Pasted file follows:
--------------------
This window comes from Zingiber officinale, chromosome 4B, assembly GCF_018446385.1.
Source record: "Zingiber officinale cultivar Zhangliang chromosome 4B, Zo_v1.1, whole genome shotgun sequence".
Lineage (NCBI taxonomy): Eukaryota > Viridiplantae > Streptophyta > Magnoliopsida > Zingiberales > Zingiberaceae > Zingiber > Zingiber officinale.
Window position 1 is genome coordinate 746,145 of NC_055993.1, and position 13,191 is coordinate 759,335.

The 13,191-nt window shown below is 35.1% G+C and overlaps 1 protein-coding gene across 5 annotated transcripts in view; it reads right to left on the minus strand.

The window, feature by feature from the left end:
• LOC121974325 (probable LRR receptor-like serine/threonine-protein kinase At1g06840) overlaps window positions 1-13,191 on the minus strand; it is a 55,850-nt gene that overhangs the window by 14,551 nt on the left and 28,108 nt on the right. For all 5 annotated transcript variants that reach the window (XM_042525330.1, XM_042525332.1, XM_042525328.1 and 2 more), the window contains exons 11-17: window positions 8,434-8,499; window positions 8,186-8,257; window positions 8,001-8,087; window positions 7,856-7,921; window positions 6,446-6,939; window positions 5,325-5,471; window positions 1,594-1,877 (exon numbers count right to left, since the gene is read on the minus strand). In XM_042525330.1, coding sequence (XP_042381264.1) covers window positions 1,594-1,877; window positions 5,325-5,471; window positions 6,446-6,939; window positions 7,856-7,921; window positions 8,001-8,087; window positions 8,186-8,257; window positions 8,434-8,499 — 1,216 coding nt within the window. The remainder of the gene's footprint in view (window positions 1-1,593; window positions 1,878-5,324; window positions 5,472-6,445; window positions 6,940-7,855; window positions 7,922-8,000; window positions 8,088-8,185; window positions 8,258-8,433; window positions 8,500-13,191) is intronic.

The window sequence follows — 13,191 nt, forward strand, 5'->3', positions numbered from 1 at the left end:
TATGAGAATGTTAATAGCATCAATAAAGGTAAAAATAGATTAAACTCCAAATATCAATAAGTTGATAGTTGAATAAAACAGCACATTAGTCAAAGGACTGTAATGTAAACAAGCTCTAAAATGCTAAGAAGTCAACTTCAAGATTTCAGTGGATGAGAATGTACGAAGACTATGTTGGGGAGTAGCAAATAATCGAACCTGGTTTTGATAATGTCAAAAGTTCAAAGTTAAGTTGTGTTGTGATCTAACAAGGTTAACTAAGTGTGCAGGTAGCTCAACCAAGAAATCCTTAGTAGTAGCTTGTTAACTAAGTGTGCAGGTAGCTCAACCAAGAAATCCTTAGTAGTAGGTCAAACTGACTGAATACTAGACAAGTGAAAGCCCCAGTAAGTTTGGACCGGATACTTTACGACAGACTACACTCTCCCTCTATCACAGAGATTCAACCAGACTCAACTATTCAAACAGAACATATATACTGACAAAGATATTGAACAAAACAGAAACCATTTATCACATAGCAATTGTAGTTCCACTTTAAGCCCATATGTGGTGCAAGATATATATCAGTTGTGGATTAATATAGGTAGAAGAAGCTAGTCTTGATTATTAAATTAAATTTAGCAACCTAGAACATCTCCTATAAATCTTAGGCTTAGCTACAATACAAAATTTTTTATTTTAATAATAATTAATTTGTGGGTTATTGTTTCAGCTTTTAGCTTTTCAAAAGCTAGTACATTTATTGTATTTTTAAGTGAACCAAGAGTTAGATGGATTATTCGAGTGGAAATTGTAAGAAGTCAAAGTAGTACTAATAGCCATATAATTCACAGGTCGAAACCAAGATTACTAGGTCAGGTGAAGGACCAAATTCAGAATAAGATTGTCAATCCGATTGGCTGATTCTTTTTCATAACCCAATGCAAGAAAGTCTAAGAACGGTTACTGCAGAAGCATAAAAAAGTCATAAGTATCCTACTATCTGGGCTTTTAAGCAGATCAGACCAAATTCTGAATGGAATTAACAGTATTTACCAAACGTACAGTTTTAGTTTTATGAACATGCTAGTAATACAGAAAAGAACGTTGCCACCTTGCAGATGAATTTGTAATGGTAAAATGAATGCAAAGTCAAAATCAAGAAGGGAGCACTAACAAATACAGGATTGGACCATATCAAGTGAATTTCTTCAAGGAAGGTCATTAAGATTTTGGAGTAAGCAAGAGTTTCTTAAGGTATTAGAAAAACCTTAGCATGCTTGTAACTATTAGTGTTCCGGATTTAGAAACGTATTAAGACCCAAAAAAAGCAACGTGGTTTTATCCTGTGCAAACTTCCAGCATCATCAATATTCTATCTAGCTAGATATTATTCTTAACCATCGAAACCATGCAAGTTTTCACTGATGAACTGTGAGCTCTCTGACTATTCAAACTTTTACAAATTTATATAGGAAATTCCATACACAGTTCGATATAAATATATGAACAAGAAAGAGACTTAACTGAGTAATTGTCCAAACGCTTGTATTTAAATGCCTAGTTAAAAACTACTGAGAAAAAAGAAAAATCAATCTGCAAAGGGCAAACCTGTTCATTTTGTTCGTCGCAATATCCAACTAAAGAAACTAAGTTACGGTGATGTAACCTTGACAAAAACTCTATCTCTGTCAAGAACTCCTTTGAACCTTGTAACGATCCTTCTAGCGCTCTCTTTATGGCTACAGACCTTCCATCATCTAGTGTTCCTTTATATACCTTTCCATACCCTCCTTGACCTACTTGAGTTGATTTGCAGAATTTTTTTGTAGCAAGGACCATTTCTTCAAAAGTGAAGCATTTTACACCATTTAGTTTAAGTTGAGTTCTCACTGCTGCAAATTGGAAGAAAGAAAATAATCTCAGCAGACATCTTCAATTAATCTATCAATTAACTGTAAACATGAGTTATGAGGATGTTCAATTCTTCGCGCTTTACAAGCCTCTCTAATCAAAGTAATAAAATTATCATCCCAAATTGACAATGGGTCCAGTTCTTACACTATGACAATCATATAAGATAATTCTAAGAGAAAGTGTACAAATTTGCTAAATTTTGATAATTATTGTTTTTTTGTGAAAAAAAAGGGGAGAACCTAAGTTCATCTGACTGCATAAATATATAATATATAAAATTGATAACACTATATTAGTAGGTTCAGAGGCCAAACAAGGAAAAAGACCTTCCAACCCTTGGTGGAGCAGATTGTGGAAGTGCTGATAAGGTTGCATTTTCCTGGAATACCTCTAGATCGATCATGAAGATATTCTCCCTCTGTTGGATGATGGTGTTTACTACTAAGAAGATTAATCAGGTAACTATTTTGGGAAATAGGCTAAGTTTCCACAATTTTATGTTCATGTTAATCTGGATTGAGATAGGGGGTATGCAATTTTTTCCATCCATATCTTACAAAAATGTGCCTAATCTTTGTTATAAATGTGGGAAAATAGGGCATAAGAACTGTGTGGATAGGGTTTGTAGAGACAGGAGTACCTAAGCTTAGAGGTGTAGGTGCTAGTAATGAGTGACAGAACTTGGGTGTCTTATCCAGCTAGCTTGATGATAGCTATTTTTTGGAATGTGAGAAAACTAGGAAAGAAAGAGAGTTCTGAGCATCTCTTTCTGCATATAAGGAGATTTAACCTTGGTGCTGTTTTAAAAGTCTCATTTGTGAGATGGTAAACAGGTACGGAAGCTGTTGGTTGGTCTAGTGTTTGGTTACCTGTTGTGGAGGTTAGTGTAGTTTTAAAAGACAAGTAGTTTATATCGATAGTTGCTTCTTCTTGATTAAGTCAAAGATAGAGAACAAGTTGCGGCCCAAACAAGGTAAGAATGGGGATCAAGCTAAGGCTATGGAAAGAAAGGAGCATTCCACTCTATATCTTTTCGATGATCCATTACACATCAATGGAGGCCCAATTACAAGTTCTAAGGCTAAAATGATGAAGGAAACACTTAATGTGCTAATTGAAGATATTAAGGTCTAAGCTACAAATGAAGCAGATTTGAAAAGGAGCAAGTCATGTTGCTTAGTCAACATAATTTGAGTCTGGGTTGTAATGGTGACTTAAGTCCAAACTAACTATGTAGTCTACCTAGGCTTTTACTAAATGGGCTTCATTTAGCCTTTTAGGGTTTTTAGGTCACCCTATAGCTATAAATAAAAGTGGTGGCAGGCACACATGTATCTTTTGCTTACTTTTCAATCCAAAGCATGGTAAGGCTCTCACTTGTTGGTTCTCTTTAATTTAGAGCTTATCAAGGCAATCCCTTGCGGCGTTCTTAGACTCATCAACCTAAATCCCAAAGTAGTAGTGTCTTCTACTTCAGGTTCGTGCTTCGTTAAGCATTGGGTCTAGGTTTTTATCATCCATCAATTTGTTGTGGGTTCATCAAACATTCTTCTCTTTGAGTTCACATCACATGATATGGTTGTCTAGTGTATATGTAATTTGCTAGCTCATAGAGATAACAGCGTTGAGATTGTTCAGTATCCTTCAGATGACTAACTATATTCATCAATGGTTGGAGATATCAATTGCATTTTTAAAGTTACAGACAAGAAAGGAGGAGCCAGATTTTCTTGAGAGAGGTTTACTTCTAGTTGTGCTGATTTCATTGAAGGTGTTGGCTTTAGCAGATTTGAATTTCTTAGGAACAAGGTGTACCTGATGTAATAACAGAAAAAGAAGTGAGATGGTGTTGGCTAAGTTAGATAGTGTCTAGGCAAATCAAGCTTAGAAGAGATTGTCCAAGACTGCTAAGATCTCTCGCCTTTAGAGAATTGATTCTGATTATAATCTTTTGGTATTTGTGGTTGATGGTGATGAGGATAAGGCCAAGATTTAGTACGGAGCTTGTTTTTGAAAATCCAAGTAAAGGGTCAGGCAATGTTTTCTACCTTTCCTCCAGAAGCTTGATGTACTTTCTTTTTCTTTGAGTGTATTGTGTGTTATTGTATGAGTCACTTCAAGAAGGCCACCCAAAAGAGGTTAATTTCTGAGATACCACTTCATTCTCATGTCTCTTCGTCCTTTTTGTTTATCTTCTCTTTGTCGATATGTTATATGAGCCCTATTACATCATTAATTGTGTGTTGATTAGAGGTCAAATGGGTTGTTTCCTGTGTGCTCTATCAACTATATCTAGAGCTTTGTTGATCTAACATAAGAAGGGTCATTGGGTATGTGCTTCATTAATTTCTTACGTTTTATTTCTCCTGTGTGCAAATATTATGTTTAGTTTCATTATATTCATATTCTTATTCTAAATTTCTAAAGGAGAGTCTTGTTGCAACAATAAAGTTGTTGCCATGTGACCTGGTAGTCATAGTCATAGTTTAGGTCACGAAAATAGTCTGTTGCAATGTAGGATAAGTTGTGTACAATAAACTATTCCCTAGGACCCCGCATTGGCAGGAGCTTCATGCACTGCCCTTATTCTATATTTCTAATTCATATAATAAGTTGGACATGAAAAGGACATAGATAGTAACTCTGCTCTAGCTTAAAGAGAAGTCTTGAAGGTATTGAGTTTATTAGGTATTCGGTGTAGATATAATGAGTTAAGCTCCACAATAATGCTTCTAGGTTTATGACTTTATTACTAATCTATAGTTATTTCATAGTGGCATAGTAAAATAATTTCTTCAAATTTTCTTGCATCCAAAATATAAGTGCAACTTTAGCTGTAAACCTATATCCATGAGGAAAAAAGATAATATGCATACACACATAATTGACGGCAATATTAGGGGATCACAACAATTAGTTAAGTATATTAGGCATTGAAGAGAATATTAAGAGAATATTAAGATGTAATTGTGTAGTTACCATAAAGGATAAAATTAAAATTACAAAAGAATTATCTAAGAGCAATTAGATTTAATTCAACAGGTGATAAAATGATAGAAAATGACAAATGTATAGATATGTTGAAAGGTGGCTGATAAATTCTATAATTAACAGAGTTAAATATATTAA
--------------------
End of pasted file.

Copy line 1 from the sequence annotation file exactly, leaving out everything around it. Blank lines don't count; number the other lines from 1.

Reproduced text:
This window comes from Zingiber officinale, chromosome 4B, assembly GCF_018446385.1.